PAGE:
This is also not the first time the Clear Creek and Eagle River folks have appeared together in an article. A 2014 piece in Crisis magazine cites Dreher's work and names the same two communities and is similar to the Journal piece, albeit it's critical of the Benedict Option. If you're going to profile a movement, try not to use the same two examples that other writers have used.
It’s too bad more of Rod’s quotes on how many of these communities are out there were not included. I’m curious too as to how these folks are different from the Amish, Bruderhof (some tmatt coverage here) and Hutterite communities that have been doing much the same thing for decades.
I’m glad the writer found one person who disagreed with the community concept, but unfortunately, she was the wrong person to cite.
Isolated religious communities are not necessarily a happy place for all of their members. Samantha Field, 29, grew up in a fundamentalist Christian church in northwestern Florida, where members were discouraged from having contact with anyone outside the congregation.
Separated from the wider world, she said, the church pastor became “spiritually abusive.” Women were treated like possessions, and gay people were demonized.
“We didn’t call it the Benedict Option—the phrase we used was ‘doctrine of separation,’ ” said Ms. Field, who left that church while in college. “But it was the same thing. This has been done.”
A lone “fundamentalist Christian church” in red-state Florida is not the same as an intentional rural community like Clear Creek. You can't just cite an independent Protestant group in criticism of hierarchical Catholic and Orthodox groups. It's apples and oranges.
If you’re going to find a critic, latch onto Facebook groups of people who’ve lived in multi-household communities where they are geographically close to a church, have some form of income sharing or engage in a common industry. I listen in to one such group (of disenchanted Catholics who’ve been part of a group of Midwestern charismatic communities) whose members could have provided much better quotes.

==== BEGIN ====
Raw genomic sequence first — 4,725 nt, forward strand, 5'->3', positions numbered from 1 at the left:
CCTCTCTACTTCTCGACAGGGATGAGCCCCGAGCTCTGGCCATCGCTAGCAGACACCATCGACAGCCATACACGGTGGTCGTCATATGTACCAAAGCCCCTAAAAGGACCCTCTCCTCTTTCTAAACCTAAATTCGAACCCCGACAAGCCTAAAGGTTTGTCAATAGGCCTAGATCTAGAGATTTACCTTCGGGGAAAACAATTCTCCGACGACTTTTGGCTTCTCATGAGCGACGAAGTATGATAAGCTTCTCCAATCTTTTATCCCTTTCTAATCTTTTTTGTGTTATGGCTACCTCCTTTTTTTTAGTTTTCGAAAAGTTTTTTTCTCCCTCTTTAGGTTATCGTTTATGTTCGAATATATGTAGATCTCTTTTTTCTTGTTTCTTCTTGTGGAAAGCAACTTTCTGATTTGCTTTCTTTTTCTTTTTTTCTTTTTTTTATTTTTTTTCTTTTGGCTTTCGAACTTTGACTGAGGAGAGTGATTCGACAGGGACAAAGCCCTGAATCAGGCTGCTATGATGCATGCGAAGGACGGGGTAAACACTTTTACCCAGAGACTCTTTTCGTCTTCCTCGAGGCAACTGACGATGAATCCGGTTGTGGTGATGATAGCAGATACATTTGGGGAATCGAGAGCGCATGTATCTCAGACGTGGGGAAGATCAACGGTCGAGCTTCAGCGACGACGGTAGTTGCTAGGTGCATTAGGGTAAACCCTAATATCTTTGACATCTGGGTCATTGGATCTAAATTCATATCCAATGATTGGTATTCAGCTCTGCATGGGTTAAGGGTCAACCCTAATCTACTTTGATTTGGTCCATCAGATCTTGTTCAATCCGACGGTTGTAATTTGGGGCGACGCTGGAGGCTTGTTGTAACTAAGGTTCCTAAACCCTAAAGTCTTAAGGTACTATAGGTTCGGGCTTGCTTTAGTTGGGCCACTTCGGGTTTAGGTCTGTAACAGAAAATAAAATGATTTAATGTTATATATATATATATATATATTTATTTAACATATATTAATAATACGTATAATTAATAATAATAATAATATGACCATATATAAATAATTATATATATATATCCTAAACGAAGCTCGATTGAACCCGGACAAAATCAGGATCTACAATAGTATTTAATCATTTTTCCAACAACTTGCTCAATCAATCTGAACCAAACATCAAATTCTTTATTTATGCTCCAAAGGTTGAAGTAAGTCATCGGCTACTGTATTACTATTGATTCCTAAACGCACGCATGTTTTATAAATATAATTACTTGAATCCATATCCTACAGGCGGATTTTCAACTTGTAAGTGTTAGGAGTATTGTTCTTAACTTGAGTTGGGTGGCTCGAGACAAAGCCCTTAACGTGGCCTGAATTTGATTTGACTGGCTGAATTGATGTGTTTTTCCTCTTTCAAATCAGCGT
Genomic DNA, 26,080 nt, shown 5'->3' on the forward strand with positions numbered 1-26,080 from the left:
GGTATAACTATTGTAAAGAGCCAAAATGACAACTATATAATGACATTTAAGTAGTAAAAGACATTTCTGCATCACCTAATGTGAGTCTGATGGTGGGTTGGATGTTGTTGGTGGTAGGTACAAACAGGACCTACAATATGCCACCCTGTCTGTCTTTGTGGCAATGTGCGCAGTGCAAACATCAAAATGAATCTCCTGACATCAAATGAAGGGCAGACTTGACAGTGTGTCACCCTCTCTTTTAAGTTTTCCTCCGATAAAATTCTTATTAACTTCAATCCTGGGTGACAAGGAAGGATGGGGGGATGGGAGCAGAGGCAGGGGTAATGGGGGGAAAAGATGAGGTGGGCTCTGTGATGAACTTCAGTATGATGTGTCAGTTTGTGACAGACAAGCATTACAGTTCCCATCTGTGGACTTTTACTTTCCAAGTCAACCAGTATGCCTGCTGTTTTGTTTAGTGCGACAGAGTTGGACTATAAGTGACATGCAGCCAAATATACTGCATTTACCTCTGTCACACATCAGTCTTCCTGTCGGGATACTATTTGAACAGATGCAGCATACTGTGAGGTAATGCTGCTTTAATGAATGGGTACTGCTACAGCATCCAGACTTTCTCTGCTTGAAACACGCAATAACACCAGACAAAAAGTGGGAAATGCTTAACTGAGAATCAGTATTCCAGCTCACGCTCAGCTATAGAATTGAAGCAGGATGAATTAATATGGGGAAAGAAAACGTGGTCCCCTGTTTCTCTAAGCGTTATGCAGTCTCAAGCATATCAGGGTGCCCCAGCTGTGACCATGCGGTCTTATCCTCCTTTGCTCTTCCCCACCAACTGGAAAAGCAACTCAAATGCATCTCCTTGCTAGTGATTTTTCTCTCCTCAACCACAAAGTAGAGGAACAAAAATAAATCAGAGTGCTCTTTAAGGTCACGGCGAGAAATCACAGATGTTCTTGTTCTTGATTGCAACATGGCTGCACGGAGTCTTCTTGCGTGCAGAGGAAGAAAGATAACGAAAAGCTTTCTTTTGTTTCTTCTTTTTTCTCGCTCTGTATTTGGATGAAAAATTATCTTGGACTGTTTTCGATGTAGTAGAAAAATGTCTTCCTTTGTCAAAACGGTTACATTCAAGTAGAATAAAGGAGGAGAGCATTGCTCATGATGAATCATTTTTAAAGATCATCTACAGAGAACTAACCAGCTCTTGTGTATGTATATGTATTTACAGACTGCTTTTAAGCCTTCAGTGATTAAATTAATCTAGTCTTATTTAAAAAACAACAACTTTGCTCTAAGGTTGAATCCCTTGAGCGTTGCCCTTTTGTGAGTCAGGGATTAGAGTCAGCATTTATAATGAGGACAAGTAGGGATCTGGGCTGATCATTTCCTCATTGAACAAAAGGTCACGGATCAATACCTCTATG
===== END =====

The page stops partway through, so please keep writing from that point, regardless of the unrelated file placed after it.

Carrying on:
I appreciated the piece and the effort taken to report it, but the article needed more.
What does the local bishop think of this group? How connected is Clear Creek to the Diocese of Tulsa? Yes, there are photos on the monastery's webpage of a visit by Cardinal Raymond Burke, but that says more about the community's isolation because Burke is not exactly in Pope Francis' good graces at the moment. If there’s anything I’ve heard from Catholics who’ve been members of such communities, it’s that they wished they hadn’t veered so far from the mainstream church but had found some way of integrating more parishes into their vision.
Then again, the monastery has been featured recently by Our Sunday Visitor. Also by the Tulsa World. Can't get much more mainstream than that. But the Journal focused on the lay community near the monastery; a different kettle of fish. There's been a lot written about how even the best-intentioned communities sink into authoritarian tendencies. What steps is Clear Creek taking to make sure the Benedict Option doesn't go bad?
Those are the questions people are asking and which journalists should be answering.
Photos are by the author and from clearcreekmonks.org.